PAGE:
Information Architecture

Information Architecture (IA)

"The structural design of shared information environments"

A combination of organization, labeling, search, and navigation systems within web sites & apps

Almost all from "Information Architecture: for the Web and Beyond"

Why Does IA Matter to Designers?

Underpins the reasons behind a specific interface design

Helps provide conceptual model for "how it works under the hood" to users

The Core Question of IA

What is the right information model to describe the user's intent?

Can't just black-box the research process and user's query

What Is The Desired Result of a Query?

The Perfect Catch: I need the single right answer

Lobster Trapping: I need the best of a group of possible answers

Indiscriminate Driftnetting: I need all of the possible answers

Moby Dick: I need to find something I've found before

Are Queries Monoliths?

Challenge with this model is that complex queries and modern web use do not have a single desired result

Marcia Bates (1989): Instead of a monolithic query type, it's a process


A map of a berry-picking query structure, showing a repeating series of documents found, refinements of queries, research thoughts had, and further queries, documents, and thoughts leading to an exit.
The berry-picking model is based on continuous refinement of queries based on thoughts generated from documents found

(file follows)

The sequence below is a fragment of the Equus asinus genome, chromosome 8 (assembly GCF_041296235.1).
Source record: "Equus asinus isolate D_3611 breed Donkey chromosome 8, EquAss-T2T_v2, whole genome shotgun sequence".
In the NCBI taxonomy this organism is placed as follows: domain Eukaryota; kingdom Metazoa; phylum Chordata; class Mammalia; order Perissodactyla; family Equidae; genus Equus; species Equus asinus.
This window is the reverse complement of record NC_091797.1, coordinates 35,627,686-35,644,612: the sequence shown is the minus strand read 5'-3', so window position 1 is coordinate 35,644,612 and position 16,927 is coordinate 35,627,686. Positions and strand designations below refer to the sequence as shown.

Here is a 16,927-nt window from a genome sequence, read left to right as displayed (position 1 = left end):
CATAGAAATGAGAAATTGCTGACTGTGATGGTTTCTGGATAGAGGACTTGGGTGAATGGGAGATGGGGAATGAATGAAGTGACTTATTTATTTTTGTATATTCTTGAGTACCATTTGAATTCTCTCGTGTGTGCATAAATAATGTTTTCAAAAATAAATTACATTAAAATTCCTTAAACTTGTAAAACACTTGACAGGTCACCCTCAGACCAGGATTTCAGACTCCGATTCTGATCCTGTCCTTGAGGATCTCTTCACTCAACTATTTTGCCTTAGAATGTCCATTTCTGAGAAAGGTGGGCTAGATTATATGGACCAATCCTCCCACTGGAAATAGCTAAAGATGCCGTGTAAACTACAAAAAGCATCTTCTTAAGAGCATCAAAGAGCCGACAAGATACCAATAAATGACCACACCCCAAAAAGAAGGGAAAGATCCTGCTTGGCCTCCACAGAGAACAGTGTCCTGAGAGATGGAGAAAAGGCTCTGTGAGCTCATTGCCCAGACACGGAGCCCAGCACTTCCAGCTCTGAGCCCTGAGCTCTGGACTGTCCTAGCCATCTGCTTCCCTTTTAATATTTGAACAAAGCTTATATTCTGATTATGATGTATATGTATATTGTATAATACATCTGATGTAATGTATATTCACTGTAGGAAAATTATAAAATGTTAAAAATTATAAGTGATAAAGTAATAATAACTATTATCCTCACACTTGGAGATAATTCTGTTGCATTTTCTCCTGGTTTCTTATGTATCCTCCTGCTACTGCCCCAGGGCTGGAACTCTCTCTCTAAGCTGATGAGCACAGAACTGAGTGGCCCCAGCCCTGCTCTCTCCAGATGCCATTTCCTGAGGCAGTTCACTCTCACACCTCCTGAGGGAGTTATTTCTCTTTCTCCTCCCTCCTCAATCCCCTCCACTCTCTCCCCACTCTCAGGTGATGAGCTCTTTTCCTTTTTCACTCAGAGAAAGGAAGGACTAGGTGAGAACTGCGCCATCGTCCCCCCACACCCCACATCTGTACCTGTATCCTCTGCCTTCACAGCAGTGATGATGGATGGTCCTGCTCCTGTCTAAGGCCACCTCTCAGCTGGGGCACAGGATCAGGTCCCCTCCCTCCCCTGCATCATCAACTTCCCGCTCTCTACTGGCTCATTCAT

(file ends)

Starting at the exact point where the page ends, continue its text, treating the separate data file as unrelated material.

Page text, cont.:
6 Different Types of Multi-Step Queries

Core Deliverables of IA

The four deliverables of Information Architecture: Wireframes, Blueprints, Controlled Vocabularies, and Metadata Schema
Four of the main deliverables from Information Architecture Research

How Do We Organize
Multiple Content Pieces?

"Five Hat Racks" - Richard Saul Wurman in Information Anxiety (1989)

How Do We Decide How To Categorize or Rank?

Card-sorting: provide categories and see how people organize

Free-listing: don't provide categories and see wording of people's organizations

Search log analysis: read directly from customer searches

Structure and Organizing for Blueprints

Flat structure - typical small business sites, simple ecommerce sites

Narrow & deep - Longform content, books, deep categories, complicated ecommerce

How Do We Design a Single Page?

Core elements of any page:

Core Layout of Web Page

Diagrams of 3 different ways to separate a common webpage layout of Global Navigation at the top, Local Navigation in a left sidebar, and Contextual Navigation in the content area. The Global Navigation provides answers to 'Where am I?' and 'Where can I go?' The local navigation answers 'What is related to this content?' And the contextual navigation answers 'What is here?'
Every page should answer: Where are we? How did we get here? What's the content? What's related to this content?

Success & Failure States in IA

The goal is to try to have users navigate using the "natural" navigation

HTML Site Maps are ultimate failure state, full list of all pages

Site search is usually a failure state, because users can't find using "natural" navigation